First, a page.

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What Dangers Lurk for the Financial System?

Paul Tucker was one of the key players at the Bank of England during the financial crisis of 2008-09. He says that the actions of policymakers and regulators since that time have built a more resilient financial system. But he also sees big challenges ahead that will require regulators to be more nimble and flexible than they’ve ever been before.


The story of the 2008-09 financial crisis can sound more like a horror movie than a discussion of economics: a small band of men and women fighting off an unprecedented threat that could end up devastating society if left unchecked.

Paul Tucker was one of the key actors at the Bank of England throughout the crisis, being named deputy governor for financial stability in 2009 after a long career at the bank. In the horror movie analogy, he is one of the people in the cabin while the unknown monster paces outside. Tucker says that the "scariest period" was between October 2008 and March 2009, after the Federal Reserve, the European Central Bank, and other central banks moved dramatically to inject liquidity into the system. Says Tucker, "The authorities used their blunderbuss, their bazooka. The authorities internationally decided to put their fiscal authorities behind the capitalization of the banks—a desperate move but an immensely powerful move. And yet as we went into November, December, into January and February, the system was still wobbling…. That was the scariest period because no one knew what would work. Once you've played your biggest card, there isn't much more you can do."

This uncertainty at the nadir of the crisis points to how hard it is to fully understand the state of the financial system at any given moment. It is an immense, interconnected web stretching over hundreds of countries-and it is always evolving. "Finance is a shape-shifter," says Tucker.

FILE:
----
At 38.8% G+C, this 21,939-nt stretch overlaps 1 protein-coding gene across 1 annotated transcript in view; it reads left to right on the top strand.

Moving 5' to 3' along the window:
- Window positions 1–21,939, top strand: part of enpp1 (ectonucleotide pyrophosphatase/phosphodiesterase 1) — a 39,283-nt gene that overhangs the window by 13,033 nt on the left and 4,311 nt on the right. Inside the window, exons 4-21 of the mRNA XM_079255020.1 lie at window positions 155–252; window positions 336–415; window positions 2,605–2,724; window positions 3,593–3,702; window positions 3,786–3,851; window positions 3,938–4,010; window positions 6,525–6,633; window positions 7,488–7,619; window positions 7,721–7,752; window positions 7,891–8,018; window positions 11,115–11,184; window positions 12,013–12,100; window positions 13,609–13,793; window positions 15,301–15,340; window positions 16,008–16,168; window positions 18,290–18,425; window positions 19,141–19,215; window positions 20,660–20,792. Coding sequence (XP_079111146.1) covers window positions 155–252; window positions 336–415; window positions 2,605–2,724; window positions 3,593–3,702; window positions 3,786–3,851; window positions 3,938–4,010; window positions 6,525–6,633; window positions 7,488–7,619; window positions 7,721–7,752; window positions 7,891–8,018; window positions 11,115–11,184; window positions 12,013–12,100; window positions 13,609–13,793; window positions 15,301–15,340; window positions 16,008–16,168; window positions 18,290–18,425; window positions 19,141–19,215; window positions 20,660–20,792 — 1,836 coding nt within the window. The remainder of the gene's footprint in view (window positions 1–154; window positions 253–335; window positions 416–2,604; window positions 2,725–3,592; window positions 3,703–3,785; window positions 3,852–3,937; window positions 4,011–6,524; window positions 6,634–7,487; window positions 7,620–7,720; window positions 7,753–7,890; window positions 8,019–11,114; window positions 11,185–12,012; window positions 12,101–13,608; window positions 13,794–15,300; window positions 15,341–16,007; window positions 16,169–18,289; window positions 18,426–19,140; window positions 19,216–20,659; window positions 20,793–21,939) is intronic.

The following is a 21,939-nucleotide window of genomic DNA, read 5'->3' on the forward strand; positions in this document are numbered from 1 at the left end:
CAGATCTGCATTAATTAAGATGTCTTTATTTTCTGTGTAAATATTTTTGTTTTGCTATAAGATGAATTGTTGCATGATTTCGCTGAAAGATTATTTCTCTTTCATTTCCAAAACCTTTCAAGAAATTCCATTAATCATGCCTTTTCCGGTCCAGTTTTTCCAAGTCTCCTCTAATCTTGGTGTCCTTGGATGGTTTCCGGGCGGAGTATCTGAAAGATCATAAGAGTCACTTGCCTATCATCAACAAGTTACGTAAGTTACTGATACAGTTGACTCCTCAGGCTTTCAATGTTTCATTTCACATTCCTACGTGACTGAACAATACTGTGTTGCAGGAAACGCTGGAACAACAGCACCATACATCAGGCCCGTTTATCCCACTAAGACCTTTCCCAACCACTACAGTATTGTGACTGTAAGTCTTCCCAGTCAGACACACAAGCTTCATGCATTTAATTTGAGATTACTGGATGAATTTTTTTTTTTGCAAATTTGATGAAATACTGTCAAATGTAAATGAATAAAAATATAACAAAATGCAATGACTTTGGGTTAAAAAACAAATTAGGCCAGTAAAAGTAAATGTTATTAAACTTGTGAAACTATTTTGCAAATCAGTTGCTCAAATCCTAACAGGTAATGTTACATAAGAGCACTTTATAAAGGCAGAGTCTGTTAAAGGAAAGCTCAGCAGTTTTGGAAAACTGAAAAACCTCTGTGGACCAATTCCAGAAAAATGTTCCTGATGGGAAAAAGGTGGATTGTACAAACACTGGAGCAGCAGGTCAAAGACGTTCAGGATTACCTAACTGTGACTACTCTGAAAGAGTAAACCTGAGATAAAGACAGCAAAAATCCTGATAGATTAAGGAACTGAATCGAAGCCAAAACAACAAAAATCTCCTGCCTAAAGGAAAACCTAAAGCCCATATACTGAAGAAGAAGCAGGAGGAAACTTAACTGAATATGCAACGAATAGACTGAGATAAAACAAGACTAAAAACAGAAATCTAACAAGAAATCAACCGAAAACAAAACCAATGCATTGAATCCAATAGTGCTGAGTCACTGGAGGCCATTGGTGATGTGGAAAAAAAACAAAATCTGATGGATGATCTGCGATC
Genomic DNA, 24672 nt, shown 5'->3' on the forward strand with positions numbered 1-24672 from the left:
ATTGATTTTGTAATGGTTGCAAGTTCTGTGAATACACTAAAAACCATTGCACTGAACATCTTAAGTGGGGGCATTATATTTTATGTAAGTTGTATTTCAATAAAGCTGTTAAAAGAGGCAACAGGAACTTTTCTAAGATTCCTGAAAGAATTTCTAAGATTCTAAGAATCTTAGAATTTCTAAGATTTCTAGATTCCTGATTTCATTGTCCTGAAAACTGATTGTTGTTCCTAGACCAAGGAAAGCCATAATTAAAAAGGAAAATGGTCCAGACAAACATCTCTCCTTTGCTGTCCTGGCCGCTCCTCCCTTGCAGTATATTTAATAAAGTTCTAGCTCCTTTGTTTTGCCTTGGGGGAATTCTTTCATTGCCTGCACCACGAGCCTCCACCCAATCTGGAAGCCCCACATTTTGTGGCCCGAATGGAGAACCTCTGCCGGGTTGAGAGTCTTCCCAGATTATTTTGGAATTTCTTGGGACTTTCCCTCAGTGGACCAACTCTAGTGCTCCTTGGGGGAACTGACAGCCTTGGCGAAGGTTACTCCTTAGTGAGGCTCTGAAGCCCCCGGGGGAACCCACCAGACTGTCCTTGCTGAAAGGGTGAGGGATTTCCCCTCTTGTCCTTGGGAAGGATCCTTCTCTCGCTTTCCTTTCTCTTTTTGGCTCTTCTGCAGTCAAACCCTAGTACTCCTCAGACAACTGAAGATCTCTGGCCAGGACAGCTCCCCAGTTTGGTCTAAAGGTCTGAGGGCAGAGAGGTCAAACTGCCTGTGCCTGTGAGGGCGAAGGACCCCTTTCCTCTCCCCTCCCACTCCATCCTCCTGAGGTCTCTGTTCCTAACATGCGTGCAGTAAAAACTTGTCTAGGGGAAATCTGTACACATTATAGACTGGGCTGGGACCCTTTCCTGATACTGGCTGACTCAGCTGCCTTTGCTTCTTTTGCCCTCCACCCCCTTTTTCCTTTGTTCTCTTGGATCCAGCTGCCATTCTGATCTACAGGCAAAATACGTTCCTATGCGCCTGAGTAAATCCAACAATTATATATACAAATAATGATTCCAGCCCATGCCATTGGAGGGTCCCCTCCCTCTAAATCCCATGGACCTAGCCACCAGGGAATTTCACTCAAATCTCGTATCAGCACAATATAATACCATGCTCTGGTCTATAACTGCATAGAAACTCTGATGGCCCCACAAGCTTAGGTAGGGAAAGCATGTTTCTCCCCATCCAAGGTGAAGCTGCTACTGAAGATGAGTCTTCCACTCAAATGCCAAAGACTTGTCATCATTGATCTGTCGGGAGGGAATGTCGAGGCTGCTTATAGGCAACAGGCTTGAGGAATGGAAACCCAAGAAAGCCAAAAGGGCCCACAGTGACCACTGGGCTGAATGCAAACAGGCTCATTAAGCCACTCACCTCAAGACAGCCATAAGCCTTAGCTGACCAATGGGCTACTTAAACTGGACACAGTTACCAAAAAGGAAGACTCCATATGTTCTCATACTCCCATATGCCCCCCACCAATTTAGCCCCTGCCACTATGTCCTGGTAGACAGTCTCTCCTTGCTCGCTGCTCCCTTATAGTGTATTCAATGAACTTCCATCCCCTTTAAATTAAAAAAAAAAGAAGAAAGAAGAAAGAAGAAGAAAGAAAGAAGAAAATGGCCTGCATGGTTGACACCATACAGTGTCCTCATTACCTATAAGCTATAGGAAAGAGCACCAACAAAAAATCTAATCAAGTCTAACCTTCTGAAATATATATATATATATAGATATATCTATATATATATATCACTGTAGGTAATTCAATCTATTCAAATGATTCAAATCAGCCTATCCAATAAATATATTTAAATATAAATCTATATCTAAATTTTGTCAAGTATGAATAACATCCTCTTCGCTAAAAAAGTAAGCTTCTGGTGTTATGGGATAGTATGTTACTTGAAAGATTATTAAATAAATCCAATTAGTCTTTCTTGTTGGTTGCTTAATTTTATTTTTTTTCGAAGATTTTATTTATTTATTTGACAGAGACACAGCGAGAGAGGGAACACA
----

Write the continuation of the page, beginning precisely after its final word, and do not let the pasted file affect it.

Tucker argues that a number of the actions taken by regulators and policymakers since 2008 have led to improvements in the state of financial stability. "We're probably better off than we were a few years ago. A lot of resilience has been built since the terrible days of 2008-2009." He highlights the use of stress tests to assess how banks are likely to perform in adverse scenarios and efforts to create resolution authority for systemic firms in order to avoid the "too big to fail" trap.

What dangers still lurk ahead? Potential pitfalls, Tucker says, include the "search for yield" and ongoing tensions in the Eurozone, but he also points to the unforeseeable consequences of trying to impose stability and predictability on a shape-shifter. "The more you re-regulate banks, the more you can be sure that risky activity is going to move elsewhere. That presents a really big challenge to authorities, because that requires them to be nimble and flexible. And yet what society has traditionally wanted is a rule book." That means there is no silver bullet, so to speak, for regulators. "We've got to get to a position where the regulatory authorities have more discretion, but restrained discretion, and that debate has hardly got going yet. The world won't be a safe place until that debate has occurred and a more flexible but disciplined regime has been put in place."

Former Deputy Governor for Financial Stability, Bank of England; Senior Fellow, Harvard Business School